1. Laws: For the English professional game to work collaboratively with World Rugby on an ongoing review of the laws and all injury risk, with a specific focus on reducing the incidence of concussion in the tackle and consideration of a reduction to the current legal height of the tackle.

2. Law application: The PGB has commissioned analysis of referee decision making in the English professional game to determine if the increased tackle sanction brought in by World Rugby from 1 January 2017 is being consistently applied. An ongoing review of all dangerous/late tackle cards, penalties and omissions identified in the 2016/17 and 2017/18 seasons will be completed in the summer of 2018.

3. Player load: Continue to work with the PGB Sports Science Advisory Group and Medical Advisory Group to advise on optimal match, training and life loads for players, as well as club squad size and composition to allow individualised player management.The PGB has already commissioned two studies in the area of player load and injury risk: a study at Cardiff Metropolitan University looking at Psychological Load began in September 2017 and a study at the University of Bath exploring the associations between training and match load and injury risk which began in September 2014. Regular updates and recommendations will be provided to the PGB.

4. Training injury risk: The PGB has commissioned further analysis on the current training volumes and contact exposure in the Premiership. All data and evidence in relation to contact in training will be shared in a series of facilitated workshops and discussion with Premiership and England coaches, players and conditioners during the Summer of 2018 to seek their feedback with a view to developing greater consensus and understanding on the optimal training session content and the role that contact training and training on different surface types may have on modifying injury risk in training and matches.

5. Concussion risk in the tackle: Work with World Rugby to facilitate a workshop with PRL and England coaches and players to identify technical changes which may be possible in the tackle but deliver optimised ball carrying and tackling with minimal risk of head contact.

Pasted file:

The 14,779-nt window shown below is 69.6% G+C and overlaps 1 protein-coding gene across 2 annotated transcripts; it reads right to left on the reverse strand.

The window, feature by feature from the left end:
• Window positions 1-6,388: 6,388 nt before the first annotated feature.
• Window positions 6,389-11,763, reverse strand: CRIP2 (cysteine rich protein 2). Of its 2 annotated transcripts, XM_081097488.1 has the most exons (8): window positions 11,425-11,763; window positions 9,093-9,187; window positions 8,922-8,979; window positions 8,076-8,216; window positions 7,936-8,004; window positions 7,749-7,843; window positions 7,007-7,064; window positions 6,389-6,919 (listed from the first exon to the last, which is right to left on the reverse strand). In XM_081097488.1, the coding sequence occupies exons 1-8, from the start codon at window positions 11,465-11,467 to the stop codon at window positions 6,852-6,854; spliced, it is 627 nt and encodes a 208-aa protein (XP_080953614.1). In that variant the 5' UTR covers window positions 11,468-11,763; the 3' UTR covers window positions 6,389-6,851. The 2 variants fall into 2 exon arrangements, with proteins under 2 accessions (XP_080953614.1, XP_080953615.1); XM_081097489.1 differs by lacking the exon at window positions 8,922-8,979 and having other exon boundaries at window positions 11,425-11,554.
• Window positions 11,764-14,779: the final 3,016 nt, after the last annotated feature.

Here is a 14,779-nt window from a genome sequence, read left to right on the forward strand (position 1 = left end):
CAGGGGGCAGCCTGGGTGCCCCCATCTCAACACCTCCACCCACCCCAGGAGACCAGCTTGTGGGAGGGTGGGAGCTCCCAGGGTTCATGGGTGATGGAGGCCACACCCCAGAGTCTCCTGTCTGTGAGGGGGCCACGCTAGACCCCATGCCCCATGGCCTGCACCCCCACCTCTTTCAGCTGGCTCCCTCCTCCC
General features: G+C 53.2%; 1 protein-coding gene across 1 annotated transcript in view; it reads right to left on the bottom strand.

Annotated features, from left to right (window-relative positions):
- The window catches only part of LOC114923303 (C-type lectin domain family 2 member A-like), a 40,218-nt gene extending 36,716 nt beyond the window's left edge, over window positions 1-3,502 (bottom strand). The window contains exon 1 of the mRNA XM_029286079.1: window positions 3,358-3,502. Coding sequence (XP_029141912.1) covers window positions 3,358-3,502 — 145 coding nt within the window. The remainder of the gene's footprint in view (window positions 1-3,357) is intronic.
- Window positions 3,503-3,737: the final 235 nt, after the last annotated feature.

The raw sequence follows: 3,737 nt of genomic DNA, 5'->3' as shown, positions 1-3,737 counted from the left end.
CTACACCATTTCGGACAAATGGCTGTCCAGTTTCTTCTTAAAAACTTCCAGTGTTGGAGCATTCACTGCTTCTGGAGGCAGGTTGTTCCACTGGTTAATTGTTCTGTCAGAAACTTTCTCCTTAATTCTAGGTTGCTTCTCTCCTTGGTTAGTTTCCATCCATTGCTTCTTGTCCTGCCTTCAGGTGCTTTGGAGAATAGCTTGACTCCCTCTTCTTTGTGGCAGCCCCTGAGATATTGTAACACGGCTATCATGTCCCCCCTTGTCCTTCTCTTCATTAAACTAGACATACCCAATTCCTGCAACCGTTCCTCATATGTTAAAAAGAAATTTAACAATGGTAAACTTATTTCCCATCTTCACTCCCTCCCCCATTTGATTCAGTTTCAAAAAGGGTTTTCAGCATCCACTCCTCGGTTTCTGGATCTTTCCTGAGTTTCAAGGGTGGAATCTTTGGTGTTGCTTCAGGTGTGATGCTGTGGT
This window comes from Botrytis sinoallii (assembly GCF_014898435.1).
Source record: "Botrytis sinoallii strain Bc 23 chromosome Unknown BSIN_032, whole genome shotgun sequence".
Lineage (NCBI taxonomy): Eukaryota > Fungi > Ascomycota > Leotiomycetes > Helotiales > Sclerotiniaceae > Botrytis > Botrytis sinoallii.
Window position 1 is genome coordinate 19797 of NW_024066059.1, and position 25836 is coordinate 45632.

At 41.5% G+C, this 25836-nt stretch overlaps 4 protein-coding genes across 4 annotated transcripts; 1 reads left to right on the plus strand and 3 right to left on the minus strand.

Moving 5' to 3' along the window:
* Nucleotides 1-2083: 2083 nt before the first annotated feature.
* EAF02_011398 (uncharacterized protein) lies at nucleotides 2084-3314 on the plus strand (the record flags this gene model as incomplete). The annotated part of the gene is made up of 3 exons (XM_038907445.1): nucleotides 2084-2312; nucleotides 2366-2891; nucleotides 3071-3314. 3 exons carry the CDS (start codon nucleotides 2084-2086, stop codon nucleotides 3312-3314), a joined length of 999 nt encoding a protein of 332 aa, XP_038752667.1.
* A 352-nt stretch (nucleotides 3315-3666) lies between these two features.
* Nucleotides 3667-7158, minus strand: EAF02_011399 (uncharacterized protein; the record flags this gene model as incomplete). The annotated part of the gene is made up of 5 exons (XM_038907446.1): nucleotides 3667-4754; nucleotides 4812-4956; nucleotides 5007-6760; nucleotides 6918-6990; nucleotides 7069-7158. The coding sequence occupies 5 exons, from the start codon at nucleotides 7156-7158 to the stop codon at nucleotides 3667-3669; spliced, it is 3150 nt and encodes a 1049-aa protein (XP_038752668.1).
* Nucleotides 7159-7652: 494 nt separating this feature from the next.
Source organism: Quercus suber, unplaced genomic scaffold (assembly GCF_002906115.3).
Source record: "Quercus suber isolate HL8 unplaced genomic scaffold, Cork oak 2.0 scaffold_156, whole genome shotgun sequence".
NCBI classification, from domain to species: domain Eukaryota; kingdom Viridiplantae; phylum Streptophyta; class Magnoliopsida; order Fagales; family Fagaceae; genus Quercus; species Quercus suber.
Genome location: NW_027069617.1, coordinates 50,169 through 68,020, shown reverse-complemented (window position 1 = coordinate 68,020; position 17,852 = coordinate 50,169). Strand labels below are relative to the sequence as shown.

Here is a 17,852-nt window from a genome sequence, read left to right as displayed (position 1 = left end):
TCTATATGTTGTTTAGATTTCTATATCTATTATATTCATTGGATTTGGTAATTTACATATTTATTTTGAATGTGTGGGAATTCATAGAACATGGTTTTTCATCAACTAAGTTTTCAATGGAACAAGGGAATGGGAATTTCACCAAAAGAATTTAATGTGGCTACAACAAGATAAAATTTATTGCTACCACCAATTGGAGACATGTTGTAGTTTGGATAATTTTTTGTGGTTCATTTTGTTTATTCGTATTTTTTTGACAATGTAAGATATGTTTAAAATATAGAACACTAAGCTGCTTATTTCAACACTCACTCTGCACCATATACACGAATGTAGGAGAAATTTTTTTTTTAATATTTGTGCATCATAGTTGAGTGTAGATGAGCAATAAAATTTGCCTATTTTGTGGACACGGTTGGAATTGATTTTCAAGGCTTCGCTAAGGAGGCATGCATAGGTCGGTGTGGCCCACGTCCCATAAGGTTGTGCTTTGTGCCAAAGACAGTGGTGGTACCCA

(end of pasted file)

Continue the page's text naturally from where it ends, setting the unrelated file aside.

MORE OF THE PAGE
6. Resources (personnel capacity): Benchmark and audit medical, conditioning and performance resources across Premiership Clubs and England representative teams to establish if sufficient personnel capacity is in place to allow for best practice management and consequently to mitigate injury risk.

7. Game analysis and injury risk: Develop an additional dedicated game event analysis resource, which will be in operation for the 2018/19 season, which allows better understanding of the changes in game activity and the interaction between game events and injury risk. A PGB project group has been formed to discuss how this should be implemented and taken forward. This group will outline the aims and objectives of the game analysis function going forward and it will establish the key metrics for analysis and how they need to be coded.

8. Artificial grass pitch risk in the elite game: The PGB has commissioned further independent analysis on different injury types and the relative risk of these on AGP in the elite game compared with natural turf. This will be included in the next PRISP report as part of the independent analysis led by the University of Bath.